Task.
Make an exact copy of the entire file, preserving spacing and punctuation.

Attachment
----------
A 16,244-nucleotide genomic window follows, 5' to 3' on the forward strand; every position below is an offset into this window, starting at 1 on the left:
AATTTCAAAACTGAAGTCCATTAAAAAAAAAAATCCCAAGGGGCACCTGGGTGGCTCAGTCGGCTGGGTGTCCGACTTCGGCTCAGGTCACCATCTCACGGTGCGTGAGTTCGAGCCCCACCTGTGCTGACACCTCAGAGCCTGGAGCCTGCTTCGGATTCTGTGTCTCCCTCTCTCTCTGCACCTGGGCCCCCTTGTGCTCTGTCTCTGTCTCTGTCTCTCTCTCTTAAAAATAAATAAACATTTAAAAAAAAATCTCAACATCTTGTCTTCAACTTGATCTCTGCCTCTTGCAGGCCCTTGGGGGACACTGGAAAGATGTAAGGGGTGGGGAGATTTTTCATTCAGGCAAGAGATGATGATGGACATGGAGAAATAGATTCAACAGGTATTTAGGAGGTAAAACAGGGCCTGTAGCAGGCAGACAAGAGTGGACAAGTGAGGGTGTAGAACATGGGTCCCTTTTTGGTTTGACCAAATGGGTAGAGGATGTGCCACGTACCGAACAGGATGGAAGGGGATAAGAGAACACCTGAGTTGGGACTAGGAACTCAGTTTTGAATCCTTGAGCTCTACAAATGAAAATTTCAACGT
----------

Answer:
A 16,244-nucleotide genomic window follows, 5' to 3' on the forward strand; every position below is an offset into this window, starting at 1 on the left:
AATTTCAAAACTGAAGTCCATTAAAAAAAAAAATCCCAAGGGGCACCTGGGTGGCTCAGTCGGCTGGGTGTCCGACTTCGGCTCAGGTCACCATCTCACGGTGCGTGAGTTCGAGCCCCACCTGTGCTGACACCTCAGAGCCTGGAGCCTGCTTCGGATTCTGTGTCTCCCTCTCTCTCTGCACCTGGGCCCCCTTGTGCTCTGTCTCTGTCTCTGTCTCTCTCTCTTAAAAATAAATAAACATTTAAAAAAAAATCTCAACATCTTGTCTTCAACTTGATCTCTGCCTCTTGCAGGCCCTTGGGGGACACTGGAAAGATGTAAGGGGTGGGGAGATTTTTCATTCAGGCAAGAGATGATGATGGACATGGAGAAATAGATTCAACAGGTATTTAGGAGGTAAAACAGGGCCTGTAGCAGGCAGACAAGAGTGGACAAGTGAGGGTGTAGAACATGGGTCCCTTTTTGGTTTGACCAAATGGGTAGAGGATGTGCCACGTACCGAACAGGATGGAAGGGGATAAGAGAACACCTGAGTTGGGACTAGGAACTCAGTTTTGAATCCTTGAGCTCTACAAATGAAAATTTCAACGT